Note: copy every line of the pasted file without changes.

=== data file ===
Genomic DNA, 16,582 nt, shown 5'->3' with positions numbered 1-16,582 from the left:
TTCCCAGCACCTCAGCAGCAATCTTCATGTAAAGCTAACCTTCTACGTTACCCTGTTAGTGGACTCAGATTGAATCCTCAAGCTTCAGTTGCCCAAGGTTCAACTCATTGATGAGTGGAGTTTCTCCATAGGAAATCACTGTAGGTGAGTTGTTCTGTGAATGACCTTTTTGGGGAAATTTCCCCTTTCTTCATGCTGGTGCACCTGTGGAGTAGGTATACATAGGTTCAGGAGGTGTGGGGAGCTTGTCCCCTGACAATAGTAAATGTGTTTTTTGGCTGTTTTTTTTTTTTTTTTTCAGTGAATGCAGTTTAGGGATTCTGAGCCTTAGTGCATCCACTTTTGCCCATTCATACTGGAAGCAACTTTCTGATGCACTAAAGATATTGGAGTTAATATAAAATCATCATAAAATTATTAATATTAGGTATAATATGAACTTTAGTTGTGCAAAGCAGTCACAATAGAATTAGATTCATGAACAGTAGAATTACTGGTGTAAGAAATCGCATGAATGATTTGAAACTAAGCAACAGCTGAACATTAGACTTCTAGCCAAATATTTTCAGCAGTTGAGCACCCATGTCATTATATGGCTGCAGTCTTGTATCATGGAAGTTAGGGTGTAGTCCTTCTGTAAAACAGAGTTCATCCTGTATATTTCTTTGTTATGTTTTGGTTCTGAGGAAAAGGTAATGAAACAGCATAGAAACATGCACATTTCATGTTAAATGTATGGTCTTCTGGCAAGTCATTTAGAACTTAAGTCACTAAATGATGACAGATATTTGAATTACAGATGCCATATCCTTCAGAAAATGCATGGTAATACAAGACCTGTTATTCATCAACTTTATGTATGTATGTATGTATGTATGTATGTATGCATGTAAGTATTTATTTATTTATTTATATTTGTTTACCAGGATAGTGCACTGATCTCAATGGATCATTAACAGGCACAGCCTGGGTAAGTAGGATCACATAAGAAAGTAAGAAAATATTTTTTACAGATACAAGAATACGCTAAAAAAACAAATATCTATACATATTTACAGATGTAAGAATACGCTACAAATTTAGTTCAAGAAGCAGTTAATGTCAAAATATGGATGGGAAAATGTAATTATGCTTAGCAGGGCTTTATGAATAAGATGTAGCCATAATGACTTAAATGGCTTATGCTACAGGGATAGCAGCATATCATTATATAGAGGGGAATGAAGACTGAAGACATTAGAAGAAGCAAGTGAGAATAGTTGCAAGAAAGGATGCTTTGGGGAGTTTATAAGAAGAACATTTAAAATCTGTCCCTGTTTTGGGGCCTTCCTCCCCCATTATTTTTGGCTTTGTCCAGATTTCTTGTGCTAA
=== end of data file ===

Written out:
Genomic DNA, 16,582 nt, shown 5'->3' with positions numbered 1-16,582 from the left:
TTCCCAGCACCTCAGCAGCAATCTTCATGTAAAGCTAACCTTCTACGTTACCCTGTTAGTGGACTCAGATTGAATCCTCAAGCTTCAGTTGCCCAAGGTTCAACTCATTGATGAGTGGAGTTTCTCCATAGGAAATCACTGTAGGTGAGTTGTTCTGTGAATGACCTTTTTGGGGAAATTTCCCCTTTCTTCATGCTGGTGCACCTGTGGAGTAGGTATACATAGGTTCAGGAGGTGTGGGGAGCTTGTCCCCTGACAATAGTAAATGTGTTTTTTGGCTGTTTTTTTTTTTTTTTTTCAGTGAATGCAGTTTAGGGATTCTGAGCCTTAGTGCATCCACTTTTGCCCATTCATACTGGAAGCAACTTTCTGATGCACTAAAGATATTGGAGTTAATATAAAATCATCATAAAATTATTAATATTAGGTATAATATGAACTTTAGTTGTGCAAAGCAGTCACAATAGAATTAGATTCATGAACAGTAGAATTACTGGTGTAAGAAATCGCATGAATGATTTGAAACTAAGCAACAGCTGAACATTAGACTTCTAGCCAAATATTTTCAGCAGTTGAGCACCCATGTCATTATATGGCTGCAGTCTTGTATCATGGAAGTTAGGGTGTAGTCCTTCTGTAAAACAGAGTTCATCCTGTATATTTCTTTGTTATGTTTTGGTTCTGAGGAAAAGGTAATGAAACAGCATAGAAACATGCACATTTCATGTTAAATGTATGGTCTTCTGGCAAGTCATTTAGAACTTAAGTCACTAAATGATGACAGATATTTGAATTACAGATGCCATATCCTTCAGAAAATGCATGGTAATACAAGACCTGTTATTCATCAACTTTATGTATGTATGTATGTATGTATGTATGTATGCATGTAAGTATTTATTTATTTATTTATATTTGTTTACCAGGATAGTGCACTGATCTCAATGGATCATTAACAGGCACAGCCTGGGTAAGTAGGATCACATAAGAAAGTAAGAAAATATTTTTTACAGATACAAGAATACGCTAAAAAAACAAATATCTATACATATTTACAGATGTAAGAATACGCTACAAATTTAGTTCAAGAAGCAGTTAATGTCAAAATATGGATGGGAAAATGTAATTATGCTTAGCAGGGCTTTATGAATAAGATGTAGCCATAATGACTTAAATGGCTTATGCTACAGGGATAGCAGCATATCATTATATAGAGGGGAATGAAGACTGAAGACATTAGAAGAAGCAAGTGAGAATAGTTGCAAGAAAGGATGCTTTGGGGAGTTTATAAGAAGAACATTTAAAATCTGTCCCTGTTTTGGGGCCTTCCTCCCCCATTATTTTTGGCTTTGTCCAGATTTCTTGTGCTAA